Complications can include a heart attack, stroke, pancreatitis and more – all very life-threatening. The threat of metabolic syndrome also looms large.

Read about the effect of very high triglyceride levels and pancreatitis.

You have to keep triglycerides within normal range. They should also not be allowed to go high or too low because that too will create problems.

Since there is no way besides the lipid profile test to know if you have elevated numbers, you should go in for a blood test as recommended below.

How often should you test for triglycerides?

It is not just your triglycerides, but it is recommended that you also include cholesterol and your blood sugar levels in your routine checkups.

The frequency with which you should test your triglyceride levels depends on a number of factors such as:

  • your age
  • family history
  • the risk of heart disease
  • the risk of diabetes
  • whether you currently have a heart problem
  • whether you currently have diabetes


If you are 40 or more years old, you should have your triglyceride and cholesterol levels checked every year.

However, if your levels are already high, you should check your lipid values every six months, if they have been stabilized with “Therapeutic Lifestyle Changes” (TLC) or medication.

Family history

If you have a history of heart disease, stroke, diabetes or high cholesterol/triglycerides in the family and your levels were normal the first time you checked, you should check every two years.

But, if your values were borderline, you should check every year. Again, uncontrolled diabetic patients should check every year.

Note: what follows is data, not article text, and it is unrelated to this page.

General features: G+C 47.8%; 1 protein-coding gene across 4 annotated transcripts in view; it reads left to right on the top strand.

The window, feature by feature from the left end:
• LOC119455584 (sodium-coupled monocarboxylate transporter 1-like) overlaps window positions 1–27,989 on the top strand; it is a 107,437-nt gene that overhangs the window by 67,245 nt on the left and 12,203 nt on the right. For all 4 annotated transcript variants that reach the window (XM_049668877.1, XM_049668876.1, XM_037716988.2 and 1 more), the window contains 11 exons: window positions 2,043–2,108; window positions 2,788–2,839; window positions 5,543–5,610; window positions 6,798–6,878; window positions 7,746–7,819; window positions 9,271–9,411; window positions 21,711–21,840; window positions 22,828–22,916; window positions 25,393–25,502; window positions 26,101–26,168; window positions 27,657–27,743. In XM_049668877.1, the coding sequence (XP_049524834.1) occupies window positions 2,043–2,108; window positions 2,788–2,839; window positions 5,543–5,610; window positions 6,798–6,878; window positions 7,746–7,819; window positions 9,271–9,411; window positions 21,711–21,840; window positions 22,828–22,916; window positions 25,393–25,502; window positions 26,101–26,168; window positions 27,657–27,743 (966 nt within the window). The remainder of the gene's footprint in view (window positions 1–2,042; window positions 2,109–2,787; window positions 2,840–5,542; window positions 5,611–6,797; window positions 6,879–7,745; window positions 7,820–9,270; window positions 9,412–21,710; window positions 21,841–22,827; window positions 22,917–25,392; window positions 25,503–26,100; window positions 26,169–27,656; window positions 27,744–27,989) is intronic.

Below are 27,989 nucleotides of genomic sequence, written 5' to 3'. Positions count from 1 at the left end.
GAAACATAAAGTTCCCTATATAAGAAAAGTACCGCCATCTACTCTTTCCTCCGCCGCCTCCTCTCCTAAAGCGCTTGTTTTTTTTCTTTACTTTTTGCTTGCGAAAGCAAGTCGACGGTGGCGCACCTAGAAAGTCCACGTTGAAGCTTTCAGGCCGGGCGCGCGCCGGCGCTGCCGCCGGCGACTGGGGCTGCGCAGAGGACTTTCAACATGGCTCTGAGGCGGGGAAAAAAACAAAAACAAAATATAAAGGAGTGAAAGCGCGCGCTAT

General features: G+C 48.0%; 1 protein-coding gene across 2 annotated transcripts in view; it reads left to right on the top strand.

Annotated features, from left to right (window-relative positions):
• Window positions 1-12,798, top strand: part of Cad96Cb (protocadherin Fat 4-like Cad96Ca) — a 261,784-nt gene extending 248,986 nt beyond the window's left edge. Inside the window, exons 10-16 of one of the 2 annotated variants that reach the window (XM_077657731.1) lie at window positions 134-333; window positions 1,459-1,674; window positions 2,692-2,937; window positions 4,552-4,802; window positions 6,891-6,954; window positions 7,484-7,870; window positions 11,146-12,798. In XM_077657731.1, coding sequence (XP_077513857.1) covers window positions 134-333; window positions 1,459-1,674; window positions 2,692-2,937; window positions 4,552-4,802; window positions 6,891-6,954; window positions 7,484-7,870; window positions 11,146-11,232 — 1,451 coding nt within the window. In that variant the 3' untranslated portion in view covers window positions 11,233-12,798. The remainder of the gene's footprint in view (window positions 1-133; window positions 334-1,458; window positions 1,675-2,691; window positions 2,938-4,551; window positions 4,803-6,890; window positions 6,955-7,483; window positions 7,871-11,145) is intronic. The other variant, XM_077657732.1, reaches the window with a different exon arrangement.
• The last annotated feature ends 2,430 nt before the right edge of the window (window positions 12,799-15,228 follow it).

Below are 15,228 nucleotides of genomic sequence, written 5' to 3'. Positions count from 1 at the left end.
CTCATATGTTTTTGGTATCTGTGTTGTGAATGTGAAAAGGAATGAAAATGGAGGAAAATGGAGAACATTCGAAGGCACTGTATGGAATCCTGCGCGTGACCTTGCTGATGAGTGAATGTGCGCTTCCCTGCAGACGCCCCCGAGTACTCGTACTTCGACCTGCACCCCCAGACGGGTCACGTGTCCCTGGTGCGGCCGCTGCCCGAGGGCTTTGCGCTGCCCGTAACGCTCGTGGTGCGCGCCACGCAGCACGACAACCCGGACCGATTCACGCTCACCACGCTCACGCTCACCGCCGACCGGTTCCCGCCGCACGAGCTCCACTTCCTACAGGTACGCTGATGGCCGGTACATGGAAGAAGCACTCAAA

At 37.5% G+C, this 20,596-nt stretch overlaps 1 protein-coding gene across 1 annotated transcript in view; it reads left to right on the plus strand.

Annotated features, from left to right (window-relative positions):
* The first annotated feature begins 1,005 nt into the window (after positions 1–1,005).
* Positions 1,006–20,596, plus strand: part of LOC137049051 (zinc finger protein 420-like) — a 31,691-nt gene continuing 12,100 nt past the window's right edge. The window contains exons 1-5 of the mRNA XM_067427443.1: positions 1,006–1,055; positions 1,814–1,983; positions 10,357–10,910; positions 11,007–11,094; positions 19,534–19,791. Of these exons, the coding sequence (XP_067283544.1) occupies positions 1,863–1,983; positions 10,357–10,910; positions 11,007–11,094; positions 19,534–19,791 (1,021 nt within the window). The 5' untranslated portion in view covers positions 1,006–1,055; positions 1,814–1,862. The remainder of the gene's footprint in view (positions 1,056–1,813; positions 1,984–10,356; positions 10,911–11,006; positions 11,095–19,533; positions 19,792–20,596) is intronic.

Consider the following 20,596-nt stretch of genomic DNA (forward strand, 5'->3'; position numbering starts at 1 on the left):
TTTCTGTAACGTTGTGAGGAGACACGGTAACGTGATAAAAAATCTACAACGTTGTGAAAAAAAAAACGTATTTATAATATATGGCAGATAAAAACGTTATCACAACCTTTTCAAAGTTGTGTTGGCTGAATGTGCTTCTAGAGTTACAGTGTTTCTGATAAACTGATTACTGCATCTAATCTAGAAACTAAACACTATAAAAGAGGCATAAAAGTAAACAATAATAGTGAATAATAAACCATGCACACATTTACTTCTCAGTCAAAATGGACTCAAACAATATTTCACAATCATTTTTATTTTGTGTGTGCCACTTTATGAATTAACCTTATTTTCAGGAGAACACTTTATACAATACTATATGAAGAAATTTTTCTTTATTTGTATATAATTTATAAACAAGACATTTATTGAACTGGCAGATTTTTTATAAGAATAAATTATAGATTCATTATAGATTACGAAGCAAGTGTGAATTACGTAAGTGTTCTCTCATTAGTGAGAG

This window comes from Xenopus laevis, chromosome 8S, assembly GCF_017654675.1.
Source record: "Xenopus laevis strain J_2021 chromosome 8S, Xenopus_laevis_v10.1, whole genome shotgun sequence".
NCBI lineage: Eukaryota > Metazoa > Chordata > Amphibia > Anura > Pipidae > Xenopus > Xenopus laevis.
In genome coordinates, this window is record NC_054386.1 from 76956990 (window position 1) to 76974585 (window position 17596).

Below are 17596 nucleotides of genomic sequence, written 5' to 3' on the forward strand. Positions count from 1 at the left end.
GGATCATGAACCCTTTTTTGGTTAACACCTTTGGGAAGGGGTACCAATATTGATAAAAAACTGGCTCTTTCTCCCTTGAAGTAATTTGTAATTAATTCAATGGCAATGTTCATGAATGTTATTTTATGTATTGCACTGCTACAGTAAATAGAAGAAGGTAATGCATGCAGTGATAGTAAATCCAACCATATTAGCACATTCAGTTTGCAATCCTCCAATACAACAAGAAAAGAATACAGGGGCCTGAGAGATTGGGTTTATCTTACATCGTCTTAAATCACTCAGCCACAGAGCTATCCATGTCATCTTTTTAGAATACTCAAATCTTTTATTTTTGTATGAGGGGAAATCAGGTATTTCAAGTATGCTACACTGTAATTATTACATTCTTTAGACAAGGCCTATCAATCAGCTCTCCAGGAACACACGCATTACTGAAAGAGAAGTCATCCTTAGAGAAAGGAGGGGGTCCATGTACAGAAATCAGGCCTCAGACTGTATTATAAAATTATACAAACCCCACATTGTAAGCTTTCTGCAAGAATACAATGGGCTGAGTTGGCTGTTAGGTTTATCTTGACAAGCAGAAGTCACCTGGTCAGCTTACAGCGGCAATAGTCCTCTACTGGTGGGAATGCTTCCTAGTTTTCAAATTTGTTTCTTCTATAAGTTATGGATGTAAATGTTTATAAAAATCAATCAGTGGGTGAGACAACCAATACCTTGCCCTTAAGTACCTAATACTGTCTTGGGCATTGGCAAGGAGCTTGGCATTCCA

Heart disease risk factors

If you are harboring risk factors that can give you a heart attack, you should check once every year provided it was normal the first time you checked.

Diabetes and its risk factors

If you have diabetes or pre-diabetes or entertain any of its risk factors such as obesity, you should check your triglyceride numbers once every year.

A current heart problem

This calls for following up with your doctor regularly and checking your triglycerides and cholesterols possibly every eight weeks.

Once your condition and levels have stabilized, your doctor may ask you to check every six months and then once every year. Triglyceride levels in a patient who has recovered from a heart attack have to be monitored throughout life.

Postmenopausal women

Postmenopausal women increase the risk of developing high cholesterol and triglyceride levels because of the absence of the protective action of the estrogen hormone.

They should check their lipid profile every year if they never had raised levels before.

Maternal triglyceride levels during pregnancy

Measuring units – 1st trimester – 2nd trimester – 3rd trimester

mg/dl                           40 – 159             75 – 382       131 – 432

mmol/L                        0.5 – 1.8               0.9 – 4.3        1.5 – 5.1

As you can see, triglycerides peak during the 3rd trimester. Six to eight weeks after delivery, these levels tend to normalize.

During pregnancy, the metabolism of the mother increases and so does her need for calories. The growing fetus, too, requires more calories.

Between meals, when the calories run low, the triglycerides are released into the bloodstream to feed the need for extra energy. This can lead to raised triglyceride levels in the blood.